Deaf Austin teen stuck 1,800 miles away with no luggage, cochlear implant charger after Southwest cancellations

Sanyia was stuck at the airport without her flight being canceled and unable to communicate because her luggage had been sent elsewhere.

AUSTIN, Texas — Lacresha Roberts has been in for the last two days Austin-Bergstrom International Airport hoping to find her daughter’s luggage.

Roberts’ daughter, 16-year-old Sanyia Roberts, is one of many affected by the Southwest Airlines disaster. However, Sanyia is still stuck 1,800 miles from home without her luggage, any toiletries or her cochlear implant charger.

On December 20, the deaf teenager flew to the Midwest to celebrate her 16th birthday with extended family. It should be a fun and stress free week.

“She’s just a normal teenager,” Roberts said. “She wants to do TikTok. She wants to talk to her friends on the phone all day. She loves her siblings.”

In purchasing the flight to Sanyia, Roberts requested assistance for her unaccompanied minor and realized that her daughter is deaf and would need interpreter services.

“I check that box every time I fly,” Roberts said.

Having done this previously, Roberts assumed that Sanyia was ready for their flights to Chicago and then back to Austin. But when Sanyia arrived at Chicago Airport on December 27 to fly back to central Texas, she was never accompanied or assisted by an interpreter.

Sanyia was also not notified that her flight had been canceled until hours after the flight landed via text message or the Southwest app.

Roberts said that because Sanyia’s cochlear implant charger was in her checked baggage, the device was dead and Sanyia couldn’t hear announcements about her flight at the airport.

And a text message received at 1pm showed that their flight, which was scheduled for 7am, would now depart at 9:35am – a warning delivered more than five hours late. Later, at 2:39 p.m., a final text said the flight had been officially canceled even though it had been canceled for some time by then.

“She’s sitting in a corner crying because she’s traumatized because she doesn’t know what’s going on,” Roberts said.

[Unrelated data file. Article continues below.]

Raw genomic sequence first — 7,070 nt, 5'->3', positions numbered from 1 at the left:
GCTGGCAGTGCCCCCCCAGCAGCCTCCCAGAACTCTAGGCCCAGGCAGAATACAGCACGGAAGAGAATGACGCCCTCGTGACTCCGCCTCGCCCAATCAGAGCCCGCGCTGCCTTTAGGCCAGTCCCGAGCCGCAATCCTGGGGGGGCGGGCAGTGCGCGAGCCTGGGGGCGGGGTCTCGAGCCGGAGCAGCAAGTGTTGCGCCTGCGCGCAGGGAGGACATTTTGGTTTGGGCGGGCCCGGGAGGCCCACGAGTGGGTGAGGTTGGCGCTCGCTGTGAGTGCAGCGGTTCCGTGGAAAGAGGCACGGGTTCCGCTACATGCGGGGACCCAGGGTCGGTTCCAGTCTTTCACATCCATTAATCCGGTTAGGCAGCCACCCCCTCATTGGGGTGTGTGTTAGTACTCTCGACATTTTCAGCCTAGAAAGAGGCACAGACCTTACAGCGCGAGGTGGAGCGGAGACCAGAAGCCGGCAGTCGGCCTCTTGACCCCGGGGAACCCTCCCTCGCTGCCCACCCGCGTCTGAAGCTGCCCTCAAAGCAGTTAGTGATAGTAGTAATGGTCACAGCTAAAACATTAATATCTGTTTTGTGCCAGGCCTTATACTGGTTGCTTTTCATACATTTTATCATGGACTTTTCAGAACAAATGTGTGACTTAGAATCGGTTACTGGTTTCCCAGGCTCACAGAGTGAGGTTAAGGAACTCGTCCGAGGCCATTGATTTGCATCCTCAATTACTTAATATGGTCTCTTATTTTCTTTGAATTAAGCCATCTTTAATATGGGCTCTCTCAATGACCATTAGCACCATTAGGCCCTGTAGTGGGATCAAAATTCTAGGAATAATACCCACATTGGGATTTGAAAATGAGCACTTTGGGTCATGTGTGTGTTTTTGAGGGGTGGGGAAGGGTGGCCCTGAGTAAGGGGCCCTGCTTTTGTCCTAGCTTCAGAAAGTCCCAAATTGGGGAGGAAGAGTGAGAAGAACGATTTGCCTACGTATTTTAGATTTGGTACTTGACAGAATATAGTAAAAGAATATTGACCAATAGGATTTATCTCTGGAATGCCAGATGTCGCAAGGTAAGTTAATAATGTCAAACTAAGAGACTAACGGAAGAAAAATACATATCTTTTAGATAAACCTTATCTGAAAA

Sanyia said she tried asking people for help but had trouble getting anyone to understand what was going on. She described being scared and feeling helpless. Some people offered to drive Sanyia to visit her extended family, who live two hours from Chicago Airport, but she refused out of fear.

Roberts said after learning her daughter’s flight was canceled, she FaceTimed Southwest ticket agents. One offered to take Sanyia to baggage claim to get her suitcase, but when they got there, Sanyia was told that her belongings were now in St. Louis.

The single mother-of-three said she spent money on other bills on a separate Southwest flight to try to bring Sanyia home, but that too was cancelled.

“Even though I’m trying, I feel like a failure because I’m supposed to have a safety net,” Roberts said.

While Roberts is upset that her daughter is stuck with nothing 1,800 miles away, she’s more upset that Southwest Airlines dropped the ball. At the very least, Roberts said, she wished her daughter would get the assistance she requested when booking the flight.

“You failed my child in every way you could,” Roberts said. “You completely failed her.”

Roberts is urging Southwest Airlines to do more to better serve its customers with disabilities and be more aware that minors traveling alone need assistance.

“I don’t just want ‘Here’s yours [the refund] back’ and ‘I’m sorry,'” Roberts said. “I need some kind of action. I need more measures to be implemented so that this situation does not happen again.”

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https://www.kvue.com/article/news/local/deaf-austin-teen-cochlear-implant-charger-southwest-cancelations/269-40d0fecb-625e-43c3-83a4-1a7517d6ab79 Deaf Austin teen stuck 1,800 miles away with no luggage, cochlear implant charger after Southwest cancellations

Laura Coffey

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